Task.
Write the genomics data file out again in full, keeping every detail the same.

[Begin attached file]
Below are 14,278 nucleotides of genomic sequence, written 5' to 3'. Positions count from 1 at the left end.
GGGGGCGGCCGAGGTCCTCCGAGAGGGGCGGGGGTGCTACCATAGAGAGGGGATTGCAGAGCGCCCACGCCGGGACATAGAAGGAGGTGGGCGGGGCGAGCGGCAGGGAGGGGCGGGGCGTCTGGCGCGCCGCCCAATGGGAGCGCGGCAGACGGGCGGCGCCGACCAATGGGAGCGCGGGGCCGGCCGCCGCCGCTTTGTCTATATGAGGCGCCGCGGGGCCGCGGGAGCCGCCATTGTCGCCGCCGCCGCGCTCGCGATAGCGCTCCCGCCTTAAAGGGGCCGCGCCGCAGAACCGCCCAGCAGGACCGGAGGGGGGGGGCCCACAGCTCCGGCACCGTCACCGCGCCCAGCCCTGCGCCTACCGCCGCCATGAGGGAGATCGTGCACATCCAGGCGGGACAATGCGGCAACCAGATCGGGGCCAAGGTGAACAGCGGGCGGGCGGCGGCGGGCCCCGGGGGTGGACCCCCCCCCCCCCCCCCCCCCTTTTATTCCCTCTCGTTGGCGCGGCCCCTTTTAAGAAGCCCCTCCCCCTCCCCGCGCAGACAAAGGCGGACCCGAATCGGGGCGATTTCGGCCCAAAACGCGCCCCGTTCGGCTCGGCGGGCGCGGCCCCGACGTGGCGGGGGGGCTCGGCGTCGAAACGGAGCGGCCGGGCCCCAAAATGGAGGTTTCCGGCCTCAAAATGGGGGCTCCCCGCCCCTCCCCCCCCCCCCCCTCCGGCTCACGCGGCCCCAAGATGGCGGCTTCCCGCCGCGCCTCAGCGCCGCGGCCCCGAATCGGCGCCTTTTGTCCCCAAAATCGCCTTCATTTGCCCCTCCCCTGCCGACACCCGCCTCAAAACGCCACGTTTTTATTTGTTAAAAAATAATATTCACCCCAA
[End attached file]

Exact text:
Below are 14,278 nucleotides of genomic sequence, written 5' to 3'. Positions count from 1 at the left end.
GGGGGCGGCCGAGGTCCTCCGAGAGGGGCGGGGGTGCTACCATAGAGAGGGGATTGCAGAGCGCCCACGCCGGGACATAGAAGGAGGTGGGCGGGGCGAGCGGCAGGGAGGGGCGGGGCGTCTGGCGCGCCGCCCAATGGGAGCGCGGCAGACGGGCGGCGCCGACCAATGGGAGCGCGGGGCCGGCCGCCGCCGCTTTGTCTATATGAGGCGCCGCGGGGCCGCGGGAGCCGCCATTGTCGCCGCCGCCGCGCTCGCGATAGCGCTCCCGCCTTAAAGGGGCCGCGCCGCAGAACCGCCCAGCAGGACCGGAGGGGGGGGGCCCACAGCTCCGGCACCGTCACCGCGCCCAGCCCTGCGCCTACCGCCGCCATGAGGGAGATCGTGCACATCCAGGCGGGACAATGCGGCAACCAGATCGGGGCCAAGGTGAACAGCGGGCGGGCGGCGGCGGGCCCCGGGGGTGGACCCCCCCCCCCCCCCCCCCCCTTTTATTCCCTCTCGTTGGCGCGGCCCCTTTTAAGAAGCCCCTCCCCCTCCCCGCGCAGACAAAGGCGGACCCGAATCGGGGCGATTTCGGCCCAAAACGCGCCCCGTTCGGCTCGGCGGGCGCGGCCCCGACGTGGCGGGGGGGCTCGGCGTCGAAACGGAGCGGCCGGGCCCCAAAATGGAGGTTTCCGGCCTCAAAATGGGGGCTCCCCGCCCCTCCCCCCCCCCCCCCTCCGGCTCACGCGGCCCCAAGATGGCGGCTTCCCGCCGCGCCTCAGCGCCGCGGCCCCGAATCGGCGCCTTTTGTCCCCAAAATCGCCTTCATTTGCCCCTCCCCTGCCGACACCCGCCTCAAAACGCCACGTTTTTATTTGTTAAAAAATAATATTCACCCCAA